Appendicitis is a painful condition that involves the infection and resulting inflammation of the appendix. The most common symptoms would be terrible abdominal pain and swelling to nausea and loss of appetite. Although appendix seems like an unnecessary organ, in fact, in 2015 about 11.6 million cases of appendicitis occurred which resulted in about 50,000 deaths. The symptoms should never be overlooked.
Appendicitis is simply an inflammation of the appendix, a thin, worm-shaped pouch attached to the large intestine. The situation almost always requires prompt surgery to remove the appendix. If left untreated, an inflamed appendix will eventually burst or perforate, spilling infections materials into the abdominal cavity.
Experts believe that there are two likely causes of appendicitis. It occurs when the appendix becomes blocked, often by stool, a foreign object, or infection.
The common symptoms of appendicitis include:
- Dull pain near the navel or the upper abdomen that becomes sharp as it moves to the lower right abdomen. This is usually the first sign.
- Loss of appetite
- Nausea and/or vomiting soon after abdominal pain begins
- Abdominal swelling
- High fever
- Inability to pass gas
Almost half the time, other symptoms of appendicitis appear including:
- Sharp pain anywhere in the upper or lower abdomen, back, or rectum
- Painful urination and difficulty passing urine
- Vomiting that precedes the abdominal pain
- Severe stomach cramps
- Constipation or diarrhea with gas
Sometimes people do have the abdominal pain, but then the appendix ruptures and the pain is relieved so they think they’re fine. When it ruptures, fluids can seep into the abdomen and cause an infection called peritonitis, which can be life-threatening. A ruptured appendix requires immediate surgery to remove the tissue and clean the abdominal cavity to prevent that.
Not everybody has their appendix in the same place; some are located behind the colon, behind the liver, or in the pelvis.
Diagnosing appendicitis can be tricky. Symptoms of appendicitis can be frequently vague and mistaken as common stomachache caused by diarrhea, constipation, or bladder and urinary tract infection. In diagnosing appendicitis, the following tests are usually used:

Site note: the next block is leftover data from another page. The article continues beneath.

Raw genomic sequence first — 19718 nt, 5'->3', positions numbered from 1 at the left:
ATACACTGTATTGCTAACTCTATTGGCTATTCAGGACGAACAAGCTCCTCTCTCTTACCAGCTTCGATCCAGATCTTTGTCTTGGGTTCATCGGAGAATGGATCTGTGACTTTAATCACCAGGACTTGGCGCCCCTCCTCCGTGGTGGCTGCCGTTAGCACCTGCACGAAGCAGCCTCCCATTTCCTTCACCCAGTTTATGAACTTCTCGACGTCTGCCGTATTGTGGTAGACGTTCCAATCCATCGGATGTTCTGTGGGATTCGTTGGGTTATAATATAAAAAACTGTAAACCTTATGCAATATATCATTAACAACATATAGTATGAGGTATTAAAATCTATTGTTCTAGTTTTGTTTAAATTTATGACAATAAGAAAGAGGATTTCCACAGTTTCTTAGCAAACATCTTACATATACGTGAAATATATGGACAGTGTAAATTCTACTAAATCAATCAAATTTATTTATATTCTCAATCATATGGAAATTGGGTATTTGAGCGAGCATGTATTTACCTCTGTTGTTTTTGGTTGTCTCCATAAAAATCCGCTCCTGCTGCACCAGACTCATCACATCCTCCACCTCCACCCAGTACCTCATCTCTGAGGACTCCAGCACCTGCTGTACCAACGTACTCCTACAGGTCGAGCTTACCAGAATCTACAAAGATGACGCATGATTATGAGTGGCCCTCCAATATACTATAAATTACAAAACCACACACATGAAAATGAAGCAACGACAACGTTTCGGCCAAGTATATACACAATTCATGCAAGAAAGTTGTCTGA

- Blood test to check for infection
- Urine test to identify kidney or bladder infection
- Abdominal exam to detect inflammation
- Rectal exam
- CT scans and/or ultrasound
Sometimes the doctor will decide to surgically remove the appendix because it is too risky to wait for tests to confirm the diagnosis.
Appendectomy or surgery to remove the appendix is the standard treatment for almost all cases of appendicitis. Laparoscopic surgery, also known as minimally invasive (MIS), Band-Aid surgery, or keyhole surgery is also a common type of surgery to treat appendicitis. Laparoscopic surgery is more precise than appendectomy, so it results on minimal loss of blood, less scaring, and the patient will recover much faster.
Complications of appendicitis
There are a few possible complications of appendicitis, such as:
If the appendix ruptures and releases the infection into the abdomen, the patient may develop peritonitis, which in an infection and inflammation of the peritoneum. The peritoneum is the membrane that lines the abdominal cavity and covers most of the abdominal organ. Peritonitis may cause the bowels to shut down and stop bowel movements. The patient will develop a fever and could go into shock.
If the infection seeps out of the appendix and mixes with intestinal contents, it may form abscess. If left untreated, abscess can cause peritonitis. Abscess can be sometimes treated with antibiotics.
There is no way to prevent appendicitis. However appendicitis may be less common in people who drink much water and eat foods high in fiber such as fresh fruits and vegetables. So if you often has bowel problem and encounter the symptoms of appendicitis, go see your doctor immediately.